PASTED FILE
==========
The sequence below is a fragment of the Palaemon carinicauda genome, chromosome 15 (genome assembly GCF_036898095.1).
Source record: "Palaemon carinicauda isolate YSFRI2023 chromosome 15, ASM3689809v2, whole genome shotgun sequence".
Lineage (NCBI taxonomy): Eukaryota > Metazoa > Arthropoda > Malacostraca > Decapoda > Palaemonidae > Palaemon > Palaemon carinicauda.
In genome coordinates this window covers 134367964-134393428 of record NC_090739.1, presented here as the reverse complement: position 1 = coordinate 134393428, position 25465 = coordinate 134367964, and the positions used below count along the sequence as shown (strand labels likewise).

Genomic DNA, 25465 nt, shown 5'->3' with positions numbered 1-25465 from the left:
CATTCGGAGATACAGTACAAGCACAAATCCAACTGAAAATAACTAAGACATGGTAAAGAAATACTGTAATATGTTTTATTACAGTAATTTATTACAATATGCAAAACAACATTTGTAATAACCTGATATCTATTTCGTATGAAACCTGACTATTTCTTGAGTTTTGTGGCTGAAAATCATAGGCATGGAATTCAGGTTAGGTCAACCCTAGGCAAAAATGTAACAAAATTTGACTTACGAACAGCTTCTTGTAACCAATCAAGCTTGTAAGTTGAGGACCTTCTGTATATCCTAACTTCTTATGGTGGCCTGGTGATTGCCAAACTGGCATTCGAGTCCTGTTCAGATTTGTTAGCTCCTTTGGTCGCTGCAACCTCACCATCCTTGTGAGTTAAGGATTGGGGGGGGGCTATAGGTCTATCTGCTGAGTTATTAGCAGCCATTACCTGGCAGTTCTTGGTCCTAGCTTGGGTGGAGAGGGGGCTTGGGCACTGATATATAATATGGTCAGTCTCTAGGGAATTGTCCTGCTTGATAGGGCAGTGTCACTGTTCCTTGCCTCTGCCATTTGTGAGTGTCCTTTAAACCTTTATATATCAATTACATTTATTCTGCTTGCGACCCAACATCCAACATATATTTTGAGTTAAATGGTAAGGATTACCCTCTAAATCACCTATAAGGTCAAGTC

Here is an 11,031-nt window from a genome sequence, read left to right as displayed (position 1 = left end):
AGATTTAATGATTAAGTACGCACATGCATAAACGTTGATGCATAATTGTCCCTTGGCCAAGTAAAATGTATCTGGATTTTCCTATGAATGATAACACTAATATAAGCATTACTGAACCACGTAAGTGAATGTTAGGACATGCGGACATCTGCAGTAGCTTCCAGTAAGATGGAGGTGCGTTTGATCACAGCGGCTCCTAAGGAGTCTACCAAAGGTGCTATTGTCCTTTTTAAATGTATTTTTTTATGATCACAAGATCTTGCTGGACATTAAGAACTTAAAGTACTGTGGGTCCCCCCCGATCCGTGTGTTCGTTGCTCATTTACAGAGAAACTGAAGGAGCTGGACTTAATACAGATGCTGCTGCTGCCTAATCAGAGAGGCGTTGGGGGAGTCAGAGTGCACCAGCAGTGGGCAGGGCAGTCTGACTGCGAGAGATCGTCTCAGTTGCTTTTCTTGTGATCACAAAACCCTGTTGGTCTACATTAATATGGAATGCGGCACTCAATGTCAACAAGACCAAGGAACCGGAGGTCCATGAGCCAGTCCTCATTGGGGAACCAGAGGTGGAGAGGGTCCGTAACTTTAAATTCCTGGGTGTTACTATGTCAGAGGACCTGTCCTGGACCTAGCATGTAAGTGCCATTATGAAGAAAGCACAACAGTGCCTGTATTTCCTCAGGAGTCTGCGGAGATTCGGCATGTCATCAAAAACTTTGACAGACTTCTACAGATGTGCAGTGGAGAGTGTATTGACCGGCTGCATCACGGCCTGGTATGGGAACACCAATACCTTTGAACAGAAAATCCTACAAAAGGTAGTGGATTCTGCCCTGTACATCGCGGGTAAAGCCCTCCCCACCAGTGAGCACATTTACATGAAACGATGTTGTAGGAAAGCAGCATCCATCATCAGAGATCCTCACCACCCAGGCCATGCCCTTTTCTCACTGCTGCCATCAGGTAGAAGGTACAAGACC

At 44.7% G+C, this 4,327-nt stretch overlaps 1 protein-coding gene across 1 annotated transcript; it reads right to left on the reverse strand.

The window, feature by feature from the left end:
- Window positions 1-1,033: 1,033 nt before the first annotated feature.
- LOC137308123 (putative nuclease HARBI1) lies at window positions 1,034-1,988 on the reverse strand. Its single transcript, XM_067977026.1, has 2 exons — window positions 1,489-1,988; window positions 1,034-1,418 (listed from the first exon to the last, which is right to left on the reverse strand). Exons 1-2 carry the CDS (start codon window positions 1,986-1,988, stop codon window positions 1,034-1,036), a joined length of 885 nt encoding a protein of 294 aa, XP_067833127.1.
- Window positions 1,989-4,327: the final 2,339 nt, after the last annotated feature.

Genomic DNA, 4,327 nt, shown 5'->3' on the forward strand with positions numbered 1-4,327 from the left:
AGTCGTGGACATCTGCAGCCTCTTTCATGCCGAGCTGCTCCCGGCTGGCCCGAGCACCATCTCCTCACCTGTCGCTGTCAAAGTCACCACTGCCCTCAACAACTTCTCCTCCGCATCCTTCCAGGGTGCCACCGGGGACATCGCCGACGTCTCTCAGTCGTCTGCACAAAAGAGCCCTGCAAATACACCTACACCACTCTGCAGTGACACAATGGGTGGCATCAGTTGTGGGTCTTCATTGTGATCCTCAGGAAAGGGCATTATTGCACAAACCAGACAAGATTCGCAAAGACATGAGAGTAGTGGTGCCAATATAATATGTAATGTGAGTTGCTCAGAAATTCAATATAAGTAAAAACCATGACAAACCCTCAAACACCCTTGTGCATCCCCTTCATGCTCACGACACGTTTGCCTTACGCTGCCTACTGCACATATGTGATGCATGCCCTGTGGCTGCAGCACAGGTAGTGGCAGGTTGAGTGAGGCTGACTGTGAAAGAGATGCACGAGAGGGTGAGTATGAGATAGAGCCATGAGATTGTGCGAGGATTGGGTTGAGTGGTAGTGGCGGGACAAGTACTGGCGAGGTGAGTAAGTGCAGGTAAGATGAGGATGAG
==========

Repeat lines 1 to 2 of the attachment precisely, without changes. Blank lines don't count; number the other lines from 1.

The sequence below is a fragment of the Palaemon carinicauda genome, chromosome 15 (genome assembly GCF_036898095.1).
Source record: "Palaemon carinicauda isolate YSFRI2023 chromosome 15, ASM3689809v2, whole genome shotgun sequence".